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20 July 2018 Photo Leonie Bolleurs
Research informs about sustainable use of fresh water for food production
Conducting research on the topic of water-footprint assessment, are from the left: Dr Enoch Owusu-Sekyere, Dr Henry Jordaan, study leader and Senior Lecturer in the UFS Department of Agricultural Economics, Dr Frikkie Maré (Head of the Department of Agricultural Economics), and Adetoso Adetoro.

The fact that South Africa is a water-scarce country has been highlighted during the past couple of years, and even city dwellers were suddenly very aware of the drought due to the strict water restrictions. These are the words of Dr Frikkie Maré, Head of the Department of Agricultural Economics at the University of the Free State (UFS) and one of the graduates who received his PhD on water-footprint assessment studies at the recent June 2018 graduations.

The department is currently involved in various water-footprint and water-management research projects which assist in providing solutions for better water management in the future. “As department, we want to be at the forefront of research that will assist all agricultural producers with sustainable production practices to ensure economic, environmental, and social sustainable food and fibre products for the society at large,” said Dr Maré.

Research funded by Water Research Commission

The UFS recently conferred two PhD degrees (Drs Enoch Owusu-Sekyere and Frikkie Maré) and one master’s degree (Adetoso Adetoro) in the Department of Agricultural Economics. All three have been working in the field of water-footprint assessment. The research formed part of two different projects that were initiated and funded by the Water Research Commission.

According to Dr Henry Jordaan, Senior Lecturer in this department, four of his students already received their master’s degrees on the topic of water-footprint assessment, while two students are busy with PhDs and three more are working on their master’s degrees.

Topic gains momentum in research community
The water-footprint concept serves as a useful indicator to sensitise society about the impact of the food we eat on scarce freshwater resources – from agricultural producers using water to produce primary food crops and products on the farm, to the end consumer buying the food products in the retail store in town.

“Water-footprint assessment is a relatively new field aimed at informing the sustainable use of fresh water for food production. This topic is gaining momentum in the research community, given the substantial increase in the global population in the context of freshwater resources that is getting increasingly scarce. The challenge is to feed the growing population while still using the scarce freshwater resources sustainably.

Volume of water used to produce food

“In order to inform water users on how to use the resource sustainably, it is important to know the volume of water that was used to produce the required food products. Through our research, we are contributing to this knowledge by assessing the volume of water that was used to produce selected products, and to interpret the water use in the context of water availability to gain insight into the degree of sustainability with which the resource is used. The results are expected to inform water users, water managers, and policy makers regarding the sustainable use of fresh water for food production,” said Dr Jordaan.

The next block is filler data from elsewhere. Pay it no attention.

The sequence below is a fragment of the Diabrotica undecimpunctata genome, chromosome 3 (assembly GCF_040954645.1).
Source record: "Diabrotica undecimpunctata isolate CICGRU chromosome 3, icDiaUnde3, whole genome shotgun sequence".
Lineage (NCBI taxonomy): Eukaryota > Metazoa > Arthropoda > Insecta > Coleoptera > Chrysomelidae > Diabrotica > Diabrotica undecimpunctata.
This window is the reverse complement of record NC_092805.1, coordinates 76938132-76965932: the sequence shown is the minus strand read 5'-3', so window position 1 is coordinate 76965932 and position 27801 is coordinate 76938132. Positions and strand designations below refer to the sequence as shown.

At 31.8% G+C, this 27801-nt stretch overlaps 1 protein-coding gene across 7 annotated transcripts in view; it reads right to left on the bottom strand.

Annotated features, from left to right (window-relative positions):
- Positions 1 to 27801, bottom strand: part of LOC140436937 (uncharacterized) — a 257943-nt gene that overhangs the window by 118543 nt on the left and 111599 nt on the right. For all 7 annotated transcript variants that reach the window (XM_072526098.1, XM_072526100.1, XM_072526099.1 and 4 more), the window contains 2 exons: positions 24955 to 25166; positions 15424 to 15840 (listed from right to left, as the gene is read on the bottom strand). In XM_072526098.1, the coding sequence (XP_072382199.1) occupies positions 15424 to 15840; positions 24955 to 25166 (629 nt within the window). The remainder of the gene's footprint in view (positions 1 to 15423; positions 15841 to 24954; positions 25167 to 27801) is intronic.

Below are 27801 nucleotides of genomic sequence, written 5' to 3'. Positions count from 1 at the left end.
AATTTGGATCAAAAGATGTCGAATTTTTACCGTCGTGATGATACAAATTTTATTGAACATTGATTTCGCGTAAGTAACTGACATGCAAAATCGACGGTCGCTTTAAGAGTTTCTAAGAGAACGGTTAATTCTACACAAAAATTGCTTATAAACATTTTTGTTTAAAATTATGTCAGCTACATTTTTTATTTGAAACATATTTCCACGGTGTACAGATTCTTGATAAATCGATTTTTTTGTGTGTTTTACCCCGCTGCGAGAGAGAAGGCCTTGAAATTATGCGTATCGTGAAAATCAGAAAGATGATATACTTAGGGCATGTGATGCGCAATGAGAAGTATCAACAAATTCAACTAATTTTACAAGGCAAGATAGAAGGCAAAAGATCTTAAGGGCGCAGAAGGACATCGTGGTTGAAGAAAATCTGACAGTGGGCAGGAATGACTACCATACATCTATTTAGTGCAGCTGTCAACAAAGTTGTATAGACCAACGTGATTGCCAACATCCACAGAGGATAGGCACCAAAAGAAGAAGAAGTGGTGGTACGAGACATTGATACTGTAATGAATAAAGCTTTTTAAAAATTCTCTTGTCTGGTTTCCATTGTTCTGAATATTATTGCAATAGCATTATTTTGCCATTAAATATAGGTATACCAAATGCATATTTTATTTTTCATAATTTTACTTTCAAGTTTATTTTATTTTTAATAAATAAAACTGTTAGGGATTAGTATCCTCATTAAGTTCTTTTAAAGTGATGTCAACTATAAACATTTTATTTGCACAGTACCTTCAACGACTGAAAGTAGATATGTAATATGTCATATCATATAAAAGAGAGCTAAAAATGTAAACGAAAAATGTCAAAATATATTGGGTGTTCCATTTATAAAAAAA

News Archive

Prof Marais awarded the first UFS Book Prize for Distinguished Scholarship
2015-03-19

Prof Kobus Marais

Prof Kobus Marais, from the Department of Linguistics and Language Practice, was recently awarded the UFS Book Prize for Distinguished Scholarship for 2014.

The prize, awarded for its first time in 2014, consists of an inscribed certificate of honour with a monetary award of R50 000 paid into Marais’s research entity. The book for which Marais received this award is Translation Theory and Development Studies: A Complex Theory Approach (2014, Routledge, New York).

“It falls within the discipline of translation studies, but it is actually an interdisciplinary approach, linking translation studies and development studies,” says Marais.

Therefore, it aims to provide a philosophical underpinning to translation, and relate translation to development.

“The second aim flows from the first section’s argument that societies emerge out of, amongst others, complex translational interactions amongst individuals,” Marais says. “It will do so by conceptualising translation from a complexity and emergence point of view, and by relating this view on emergent semiotics to some of the most recent social research.”

It fulfils its aim further by providing empirical data from the South African context concerning the relationship between translation and development. The book intends to be interdisciplinary in nature, and to foster interdisciplinary research and dialogue by relating the newest trends in translation theory, i.e. agency theory in the sociology of translation, to development theory within sociology. 

“Data are drawn from fields that have received very little if any attention in translation studies, i.e. local economic development, the knowledge economy, and the informal economy, says Marais.”

The UFS Book Prize for Distinguished Scholarship was initiated in 2014 to bestow recognition on any permanent staff member of the UFS for outstanding publications which consist of research published as an original book, on the condition that the greater part (50% or more) of the book has not been published previously. This stimulates the production of significant and original contributions of international quality by our staff. In this way, the UFS is striving, through a series of award-winning books, to enhance the quality of specialised works published by our staff members.

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